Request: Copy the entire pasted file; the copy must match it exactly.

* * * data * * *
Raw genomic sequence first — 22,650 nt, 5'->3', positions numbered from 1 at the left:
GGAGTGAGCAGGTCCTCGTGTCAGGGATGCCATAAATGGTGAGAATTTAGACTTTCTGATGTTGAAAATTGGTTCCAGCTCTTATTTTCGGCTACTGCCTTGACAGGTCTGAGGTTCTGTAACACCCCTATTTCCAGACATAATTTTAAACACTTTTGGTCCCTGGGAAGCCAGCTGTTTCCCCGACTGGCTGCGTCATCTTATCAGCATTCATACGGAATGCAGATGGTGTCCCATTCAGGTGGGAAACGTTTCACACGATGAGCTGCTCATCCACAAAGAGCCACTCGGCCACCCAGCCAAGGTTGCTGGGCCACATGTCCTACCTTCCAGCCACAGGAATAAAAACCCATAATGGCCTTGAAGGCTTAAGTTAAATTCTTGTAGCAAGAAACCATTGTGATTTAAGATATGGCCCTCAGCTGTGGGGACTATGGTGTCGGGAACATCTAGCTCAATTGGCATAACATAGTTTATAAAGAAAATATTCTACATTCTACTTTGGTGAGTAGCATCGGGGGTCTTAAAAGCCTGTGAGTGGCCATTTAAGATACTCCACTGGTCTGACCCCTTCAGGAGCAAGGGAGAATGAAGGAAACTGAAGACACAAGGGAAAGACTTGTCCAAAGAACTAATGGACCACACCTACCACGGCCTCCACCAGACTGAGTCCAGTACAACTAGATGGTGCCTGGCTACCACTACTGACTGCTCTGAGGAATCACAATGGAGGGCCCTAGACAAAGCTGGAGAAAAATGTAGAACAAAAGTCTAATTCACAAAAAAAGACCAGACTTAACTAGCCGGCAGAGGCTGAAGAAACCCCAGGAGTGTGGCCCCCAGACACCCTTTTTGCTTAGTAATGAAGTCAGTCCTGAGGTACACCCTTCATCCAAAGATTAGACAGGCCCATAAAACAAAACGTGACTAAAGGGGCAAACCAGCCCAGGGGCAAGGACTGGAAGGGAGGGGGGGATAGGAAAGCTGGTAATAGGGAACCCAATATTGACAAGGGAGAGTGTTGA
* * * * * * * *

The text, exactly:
Raw genomic sequence first — 22,650 nt, 5'->3', positions numbered from 1 at the left:
GGAGTGAGCAGGTCCTCGTGTCAGGGATGCCATAAATGGTGAGAATTTAGACTTTCTGATGTTGAAAATTGGTTCCAGCTCTTATTTTCGGCTACTGCCTTGACAGGTCTGAGGTTCTGTAACACCCCTATTTCCAGACATAATTTTAAACACTTTTGGTCCCTGGGAAGCCAGCTGTTTCCCCGACTGGCTGCGTCATCTTATCAGCATTCATACGGAATGCAGATGGTGTCCCATTCAGGTGGGAAACGTTTCACACGATGAGCTGCTCATCCACAAAGAGCCACTCGGCCACCCAGCCAAGGTTGCTGGGCCACATGTCCTACCTTCCAGCCACAGGAATAAAAACCCATAATGGCCTTGAAGGCTTAAGTTAAATTCTTGTAGCAAGAAACCATTGTGATTTAAGATATGGCCCTCAGCTGTGGGGACTATGGTGTCGGGAACATCTAGCTCAATTGGCATAACATAGTTTATAAAGAAAATATTCTACATTCTACTTTGGTGAGTAGCATCGGGGGTCTTAAAAGCCTGTGAGTGGCCATTTAAGATACTCCACTGGTCTGACCCCTTCAGGAGCAAGGGAGAATGAAGGAAACTGAAGACACAAGGGAAAGACTTGTCCAAAGAACTAATGGACCACACCTACCACGGCCTCCACCAGACTGAGTCCAGTACAACTAGATGGTGCCTGGCTACCACTACTGACTGCTCTGAGGAATCACAATGGAGGGCCCTAGACAAAGCTGGAGAAAAATGTAGAACAAAAGTCTAATTCACAAAAAAAGACCAGACTTAACTAGCCGGCAGAGGCTGAAGAAACCCCAGGAGTGTGGCCCCCAGACACCCTTTTTGCTTAGTAATGAAGTCAGTCCTGAGGTACACCCTTCATCCAAAGATTAGACAGGCCCATAAAACAAAACGTGACTAAAGGGGCAAACCAGCCCAGGGGCAAGGACTGGAAGGGAGGGGGGGATAGGAAAGCTGGTAATAGGGAACCCAATATTGACAAGGGAGAGTGTTGA